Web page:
Monthly Archives: April 2012

Georgian Thrills and Spills :

Gothicism and the Magic Lantern:

by J.A.Beard (from

The lady and her guests have gathered in a sitting room. Only the light of a few candles fights off the choking darkness.

Suddenly a rattling chain and the scratching of unearthly talons echoes through the room. A skeleton appears, then a ghost! The terrified audience holds their hands in front of them in a feeble attempt to shut out the creatures. . . . .Read on

Magic lantern, 1818, Musée des Arts et Métiers, photo by Edal Anton Lefterov

Laurence O'Bryan - No 1 Best-Selling Conspiracy Thriller Author

Last Friday I finished draft one and two of The Jerusalem Puzzle. I call it one and two because I go back every day and edit what I wrote the previous day.

The Jerusalem Puzzle is written!

On Monday I started on the next edit. I plan to have it finished by mid May, when I will send it to Harper Collins.

I was pleased that both yesterday and the day before I was able to do my target of editing ten pages a day. This means, for me, that it’s fairly smooth already. That doesn’t mean to say that there won’t be changes and suggestions from Harper Collin’s editors, but it’s a lot smoother than The Istanbul Puzzle was at this stage.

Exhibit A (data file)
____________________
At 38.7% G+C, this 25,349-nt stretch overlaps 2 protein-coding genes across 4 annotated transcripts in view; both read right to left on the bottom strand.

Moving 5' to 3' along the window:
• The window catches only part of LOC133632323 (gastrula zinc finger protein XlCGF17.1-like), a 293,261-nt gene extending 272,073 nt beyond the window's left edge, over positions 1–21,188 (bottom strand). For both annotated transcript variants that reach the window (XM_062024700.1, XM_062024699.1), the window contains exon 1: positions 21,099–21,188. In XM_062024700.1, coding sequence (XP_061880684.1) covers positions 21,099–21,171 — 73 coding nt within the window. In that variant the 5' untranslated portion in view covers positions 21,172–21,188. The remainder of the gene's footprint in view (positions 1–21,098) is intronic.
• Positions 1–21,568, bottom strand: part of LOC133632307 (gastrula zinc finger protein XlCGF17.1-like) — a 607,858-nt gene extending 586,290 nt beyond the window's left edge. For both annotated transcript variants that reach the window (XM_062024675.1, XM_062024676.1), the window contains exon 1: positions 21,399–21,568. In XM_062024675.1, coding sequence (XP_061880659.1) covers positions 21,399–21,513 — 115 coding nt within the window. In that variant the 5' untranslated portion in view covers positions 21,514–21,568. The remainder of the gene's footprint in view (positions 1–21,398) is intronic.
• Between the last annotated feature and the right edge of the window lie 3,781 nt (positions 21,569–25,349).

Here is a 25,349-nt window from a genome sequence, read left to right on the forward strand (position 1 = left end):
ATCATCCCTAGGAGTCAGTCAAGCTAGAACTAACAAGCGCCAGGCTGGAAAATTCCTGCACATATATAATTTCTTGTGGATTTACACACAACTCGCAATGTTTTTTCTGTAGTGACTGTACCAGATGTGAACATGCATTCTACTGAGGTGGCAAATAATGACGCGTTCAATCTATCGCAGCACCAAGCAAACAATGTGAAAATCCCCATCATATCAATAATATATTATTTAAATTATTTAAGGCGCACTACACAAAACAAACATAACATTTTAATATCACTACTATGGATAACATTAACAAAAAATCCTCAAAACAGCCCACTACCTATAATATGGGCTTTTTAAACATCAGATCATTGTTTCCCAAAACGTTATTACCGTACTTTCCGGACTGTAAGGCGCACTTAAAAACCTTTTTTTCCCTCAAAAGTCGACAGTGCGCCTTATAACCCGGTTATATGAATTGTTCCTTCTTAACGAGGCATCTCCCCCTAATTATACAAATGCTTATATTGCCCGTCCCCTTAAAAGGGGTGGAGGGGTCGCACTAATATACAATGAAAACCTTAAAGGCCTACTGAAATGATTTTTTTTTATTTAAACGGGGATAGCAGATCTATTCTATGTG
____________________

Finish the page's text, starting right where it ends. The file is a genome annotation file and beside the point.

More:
I guess writing day after day, year after year is finally paying off.

As for the novel, I like it, if I’m allowed to say that. The…

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Hobbinol's Blog

Following Michael Elliott’s version of King Lear, Brian Blessed creates a menacing Medieval world. Images of the full moon, Stonehenge-like stone slabs, naked flames, white-robed priests and sharp blades profilerate. He also uses a rug-like map spread on the floor. At this point, a jovial Lear (played by Blessed) enjoys Goneril’s and Regan’s flattery. He responds by dividing the map with a stick, an insignificant act if it wasn’t for Lear’s linguistic flourish that first rewards Goneril for her professed love:


Of all these bounds, even from this line to this,

With shadowy forests and with champaigns riched,

With plenteous rivers and wide-skirted meads,

We make thee lady. (I.i, lines 63-6)

Blessed’s Lear is not a tired aged king who looks forward to relinquishing power. Instead, he is a loving though deluded father bestowing on his daughters an inheritance based on the wealth generated by bountiful land. In this context, the ‘shadowy forests’ and ‘plenteous rivers’…

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